Want to Teach Your Child Life Skills? Start in the Kitchen

Are you staying home for Spring Break and looking for something to do with your children? Look no further than your kitchen and dining room! One of the best ways to spend time as a family is through cooking together. Everyone can pitch in, and you end up with a delicious meal.

Even though you may have a lot of little hands in the mix, your time with them in the kitchen can prove to be invaluable in the long run. In fact, according to a study from the folks at Rutgers University, “involving kids in family meals helps to foster family togetherness, prevents behavior problems, and leads to better results for children in school.”

That being said, here are a few things you can do when you’re making dinner so your kids can gain important life skills.

  1. Read the recipes out loud
    Reading is one of the most important skills that any child can acquire. When you read the recipes out loud, your kids are able to gain what Andrea at CraftingConnections.net calls a “basic literacy foundation.” Not only will your kids be able to follow your eyes and see that words are read from left to right, top to bottom, but hearing different ingredients read out loud will enhance their quickly growing vocabulary.

    If your child has already learned to read, having them vocalize what’s on the recipe card will expose him or her to a writing format that they’ve probably never seen before. Being able to read a wide range of writing will help kids gain the ability to make sense of what’s written down, no matter the formatting.

  1. Share the measuring and pouring duties
    Behind licking the spoon after putting the cookies in the oven as kids’ favorite part of baking is measuring out the ingredients and dumping them in the bowl. Kids love being able to help out with the preparation of the cooking process, and incidentally, it’s a great time to teach them how to work with fractions.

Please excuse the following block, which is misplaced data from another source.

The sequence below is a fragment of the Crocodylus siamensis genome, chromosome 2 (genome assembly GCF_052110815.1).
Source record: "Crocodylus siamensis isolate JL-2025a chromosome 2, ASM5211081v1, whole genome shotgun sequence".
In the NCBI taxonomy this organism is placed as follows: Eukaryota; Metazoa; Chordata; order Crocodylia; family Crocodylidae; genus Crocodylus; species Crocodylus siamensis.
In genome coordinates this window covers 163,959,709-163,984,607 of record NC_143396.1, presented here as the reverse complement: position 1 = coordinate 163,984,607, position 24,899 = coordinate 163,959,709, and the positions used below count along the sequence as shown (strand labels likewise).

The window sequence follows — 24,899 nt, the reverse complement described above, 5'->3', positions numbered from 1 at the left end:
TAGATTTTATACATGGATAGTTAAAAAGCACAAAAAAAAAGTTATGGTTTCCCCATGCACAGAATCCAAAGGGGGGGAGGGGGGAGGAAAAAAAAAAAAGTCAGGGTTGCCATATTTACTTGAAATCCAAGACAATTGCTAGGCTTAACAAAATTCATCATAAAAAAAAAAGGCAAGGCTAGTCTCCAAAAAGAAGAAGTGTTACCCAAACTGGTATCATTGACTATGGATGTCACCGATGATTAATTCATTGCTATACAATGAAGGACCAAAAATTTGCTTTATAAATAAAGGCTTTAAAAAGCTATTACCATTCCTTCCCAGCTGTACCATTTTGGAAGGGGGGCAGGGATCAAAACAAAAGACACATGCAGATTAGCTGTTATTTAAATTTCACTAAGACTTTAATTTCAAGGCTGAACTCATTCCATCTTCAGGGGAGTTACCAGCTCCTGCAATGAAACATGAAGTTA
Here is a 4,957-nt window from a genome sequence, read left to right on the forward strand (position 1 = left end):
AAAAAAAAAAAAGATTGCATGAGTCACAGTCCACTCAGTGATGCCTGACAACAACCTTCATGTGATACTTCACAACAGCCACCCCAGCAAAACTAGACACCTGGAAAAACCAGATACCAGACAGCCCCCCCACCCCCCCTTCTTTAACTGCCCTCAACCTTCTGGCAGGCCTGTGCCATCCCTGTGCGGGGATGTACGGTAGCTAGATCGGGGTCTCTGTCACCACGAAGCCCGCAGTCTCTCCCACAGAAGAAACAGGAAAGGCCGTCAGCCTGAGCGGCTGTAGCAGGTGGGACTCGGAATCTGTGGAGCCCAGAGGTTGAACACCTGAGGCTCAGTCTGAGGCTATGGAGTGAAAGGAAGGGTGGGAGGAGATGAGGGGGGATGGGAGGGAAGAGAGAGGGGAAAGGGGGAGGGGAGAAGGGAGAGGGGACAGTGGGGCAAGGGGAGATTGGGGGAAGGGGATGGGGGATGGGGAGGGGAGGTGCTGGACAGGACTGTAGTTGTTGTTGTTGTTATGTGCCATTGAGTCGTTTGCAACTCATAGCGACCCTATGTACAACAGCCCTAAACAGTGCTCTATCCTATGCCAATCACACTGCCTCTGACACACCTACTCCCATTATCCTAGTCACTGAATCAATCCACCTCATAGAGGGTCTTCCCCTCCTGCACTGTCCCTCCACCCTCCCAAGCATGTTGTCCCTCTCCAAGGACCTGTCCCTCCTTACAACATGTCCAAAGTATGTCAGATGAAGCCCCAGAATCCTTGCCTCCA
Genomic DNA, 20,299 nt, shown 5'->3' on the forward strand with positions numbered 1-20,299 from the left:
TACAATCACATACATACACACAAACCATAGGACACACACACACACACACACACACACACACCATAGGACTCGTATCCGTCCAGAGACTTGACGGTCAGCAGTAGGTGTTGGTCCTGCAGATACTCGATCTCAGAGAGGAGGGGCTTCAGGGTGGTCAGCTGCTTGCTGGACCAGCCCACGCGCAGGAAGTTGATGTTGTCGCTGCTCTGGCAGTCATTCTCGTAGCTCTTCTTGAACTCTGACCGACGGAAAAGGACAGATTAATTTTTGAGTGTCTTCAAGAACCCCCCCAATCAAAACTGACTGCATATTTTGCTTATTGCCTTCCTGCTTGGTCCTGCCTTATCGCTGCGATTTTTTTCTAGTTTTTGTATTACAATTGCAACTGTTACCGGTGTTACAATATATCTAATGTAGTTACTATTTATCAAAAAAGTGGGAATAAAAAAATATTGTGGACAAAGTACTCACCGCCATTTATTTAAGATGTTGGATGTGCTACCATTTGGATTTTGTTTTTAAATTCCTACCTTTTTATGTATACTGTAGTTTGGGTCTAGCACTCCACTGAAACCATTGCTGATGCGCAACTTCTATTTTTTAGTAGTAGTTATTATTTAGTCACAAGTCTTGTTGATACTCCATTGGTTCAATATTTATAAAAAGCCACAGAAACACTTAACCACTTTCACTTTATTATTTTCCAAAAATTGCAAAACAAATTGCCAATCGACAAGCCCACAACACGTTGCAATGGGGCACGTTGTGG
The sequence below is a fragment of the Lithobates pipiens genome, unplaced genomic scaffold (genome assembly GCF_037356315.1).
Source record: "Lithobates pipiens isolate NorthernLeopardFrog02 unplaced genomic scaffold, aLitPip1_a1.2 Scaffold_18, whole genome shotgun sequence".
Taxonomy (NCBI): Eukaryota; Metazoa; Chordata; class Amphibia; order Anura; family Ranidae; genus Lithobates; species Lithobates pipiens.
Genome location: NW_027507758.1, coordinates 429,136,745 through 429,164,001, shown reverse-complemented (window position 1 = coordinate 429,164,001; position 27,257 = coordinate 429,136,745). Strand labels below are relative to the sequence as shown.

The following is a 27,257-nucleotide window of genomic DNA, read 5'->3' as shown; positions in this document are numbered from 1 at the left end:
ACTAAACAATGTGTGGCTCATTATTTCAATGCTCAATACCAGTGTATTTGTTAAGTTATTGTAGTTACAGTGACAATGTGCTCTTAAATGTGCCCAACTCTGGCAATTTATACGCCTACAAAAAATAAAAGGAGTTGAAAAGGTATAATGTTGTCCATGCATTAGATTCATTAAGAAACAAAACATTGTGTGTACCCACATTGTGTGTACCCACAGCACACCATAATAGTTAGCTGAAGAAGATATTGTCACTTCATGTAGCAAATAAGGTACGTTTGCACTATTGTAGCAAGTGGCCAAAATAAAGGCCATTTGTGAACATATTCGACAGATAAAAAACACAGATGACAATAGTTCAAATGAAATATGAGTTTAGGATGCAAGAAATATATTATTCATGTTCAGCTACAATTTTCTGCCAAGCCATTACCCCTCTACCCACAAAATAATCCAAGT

Teaching your kids about fractions may take some time and a lot of patience, but when they start cooking for their own families, they’ll thank you when they don’t have to pull out their phone every time they need a cup and a half of flour and the extra large Pyrex measuring cup is covered in oil.

  1. Let your little one help out from start to finish
    Cooking up a tasty meal can instill a great sense of accomplishment in your little people. Many kids see big recipes as jigsaw puzzles — each ingredient and each measurement being a different piece to the overall structure. Even if your child is super little and is still learning how to measure and pour, you can still have them help you gather the ingredients or turn the timer off once your meal is cooked and ready to eat.

    When they’re able to eat something that they helped make, they are able to take pride in their work and feel a sense of satisfaction in what they created (even if you did everything except throwing away the potato peels and opening up the oven).

  1. Teach and practice table manners
    The fun and learning doesn’t stop once the food has left the oven and made its way to the table. During the meal itself, you have chance to teach your child basic table manners, like not chewing with their mouth open, not speaking when their mouth is full of food and saying “please” and “thank you.” Not playing with cell phones or gaming devices.

    Social norms and politeness are invaluable when your children start to associate with people other than their immediate family members. All in all, children will find the most success by how well they treat other people and how well they interact with people on a social level.

  1. Demonstrate gratitude
    It can take a lot of time and effort to cook a meal, so the least that people can do is thank whoever it prepared it. By having your child help you with all aspects of a family meal, they will be able to better appreciate the work that goes into feeding a family. Praise your child for what they were able to contribute so they will understand the importance of gratitude for those who take the time to cook for them.

It’s amazing how much we can learn from cooking together and spending time around the dinner table together. For those days when preparing a home-cooked meal isn’t going to happen, join us for a made-from-scratch meal at your local Cheddar’s Scratch Kitchen.

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